The final set of panel tests were done to gauge other things such as the extent of IPS glow- well within reason, and the curved panel helps here a lot. Used as intended, I did not have any problem with glow when working on a mostly dark screen. That said, I have been used to working on IPS displays for years so perhaps when OLED screens become more popular and obtainable my opinions will also change. The panel displayed 256 shades of a black to white gradient very well as well, and there were no hot/dead pixels to be seen anytime during the test period of 5 weeks. Viewing angles were fantastic as well, although here too the curved nature of the panel plays a role as does the limited movement of the monitor in realistic scenarios. As such, I did not go out of my way to view/monitor viewing angles (as seen by the retention of the shape of the circles on the screen) at the most extreme angles from the top and bottom. Suffice to say that in practice, the IPS panel does it is supposed to with a rated 178° viewing angle on the horizontal axis- with the caveat of brightness reduction in the perceived picture, of course. I do not have the proper testing tools for input lag measurement, and so I will refrain talking about it here.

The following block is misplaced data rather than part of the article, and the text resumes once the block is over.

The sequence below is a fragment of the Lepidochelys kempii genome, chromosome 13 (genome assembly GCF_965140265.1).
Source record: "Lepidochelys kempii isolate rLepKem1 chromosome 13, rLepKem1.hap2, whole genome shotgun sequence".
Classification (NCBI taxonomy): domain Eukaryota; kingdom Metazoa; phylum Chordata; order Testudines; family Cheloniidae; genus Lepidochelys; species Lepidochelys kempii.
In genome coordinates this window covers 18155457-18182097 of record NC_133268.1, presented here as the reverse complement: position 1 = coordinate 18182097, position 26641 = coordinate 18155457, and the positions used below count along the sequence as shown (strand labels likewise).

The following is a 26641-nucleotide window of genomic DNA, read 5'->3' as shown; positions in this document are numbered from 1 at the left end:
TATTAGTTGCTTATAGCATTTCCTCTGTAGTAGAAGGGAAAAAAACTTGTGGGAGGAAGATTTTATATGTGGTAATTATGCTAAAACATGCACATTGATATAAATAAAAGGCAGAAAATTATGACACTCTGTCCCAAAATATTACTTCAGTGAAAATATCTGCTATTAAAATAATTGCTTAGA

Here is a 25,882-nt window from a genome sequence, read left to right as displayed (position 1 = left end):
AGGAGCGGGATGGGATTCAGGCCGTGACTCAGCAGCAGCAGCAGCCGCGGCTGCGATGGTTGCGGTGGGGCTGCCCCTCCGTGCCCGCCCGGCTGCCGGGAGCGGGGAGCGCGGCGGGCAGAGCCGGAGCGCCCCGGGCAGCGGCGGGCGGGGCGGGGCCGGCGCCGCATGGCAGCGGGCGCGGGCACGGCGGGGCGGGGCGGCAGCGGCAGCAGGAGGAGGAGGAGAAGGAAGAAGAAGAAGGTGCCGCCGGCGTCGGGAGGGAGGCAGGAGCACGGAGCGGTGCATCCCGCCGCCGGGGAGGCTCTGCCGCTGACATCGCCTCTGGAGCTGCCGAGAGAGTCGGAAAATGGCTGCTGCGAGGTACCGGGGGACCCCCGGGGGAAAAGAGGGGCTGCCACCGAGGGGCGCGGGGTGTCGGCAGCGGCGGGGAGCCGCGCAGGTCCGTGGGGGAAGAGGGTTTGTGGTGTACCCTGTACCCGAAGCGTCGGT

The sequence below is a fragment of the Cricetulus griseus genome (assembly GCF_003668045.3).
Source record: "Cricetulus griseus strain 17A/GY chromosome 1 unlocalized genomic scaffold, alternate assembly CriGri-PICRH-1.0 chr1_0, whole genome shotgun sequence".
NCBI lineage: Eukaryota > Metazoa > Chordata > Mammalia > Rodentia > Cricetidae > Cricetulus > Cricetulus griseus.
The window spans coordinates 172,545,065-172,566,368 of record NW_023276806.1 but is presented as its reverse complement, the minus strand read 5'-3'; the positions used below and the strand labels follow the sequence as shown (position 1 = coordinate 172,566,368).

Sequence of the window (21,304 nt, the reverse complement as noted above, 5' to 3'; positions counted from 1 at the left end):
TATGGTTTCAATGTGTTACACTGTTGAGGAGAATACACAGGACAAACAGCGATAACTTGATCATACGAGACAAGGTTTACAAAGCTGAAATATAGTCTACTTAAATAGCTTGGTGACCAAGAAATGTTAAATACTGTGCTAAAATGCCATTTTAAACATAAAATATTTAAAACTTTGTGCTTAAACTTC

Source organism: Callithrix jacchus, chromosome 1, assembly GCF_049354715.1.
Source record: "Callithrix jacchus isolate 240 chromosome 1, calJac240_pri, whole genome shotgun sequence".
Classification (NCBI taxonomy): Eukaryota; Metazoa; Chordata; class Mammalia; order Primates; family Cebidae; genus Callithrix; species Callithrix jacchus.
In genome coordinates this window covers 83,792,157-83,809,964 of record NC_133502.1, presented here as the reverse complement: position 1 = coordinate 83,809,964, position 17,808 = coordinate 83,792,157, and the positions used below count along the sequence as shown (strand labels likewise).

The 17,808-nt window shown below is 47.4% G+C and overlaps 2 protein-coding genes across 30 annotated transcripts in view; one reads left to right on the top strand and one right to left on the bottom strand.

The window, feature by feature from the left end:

The 12:5 aspect ratio employed here is close enough to the more common 21:9 ultrawide ratio to where content that works with the latter will work well here too, especially movies. Similarly, a lot of games today have support for 21:9 displays, and some such as Dishonored 2 pictures above natively support the 3840x1600 resolution here. It is an absolute dream when dealing with content that simply works, but unfortunately that is more the exception than the norm.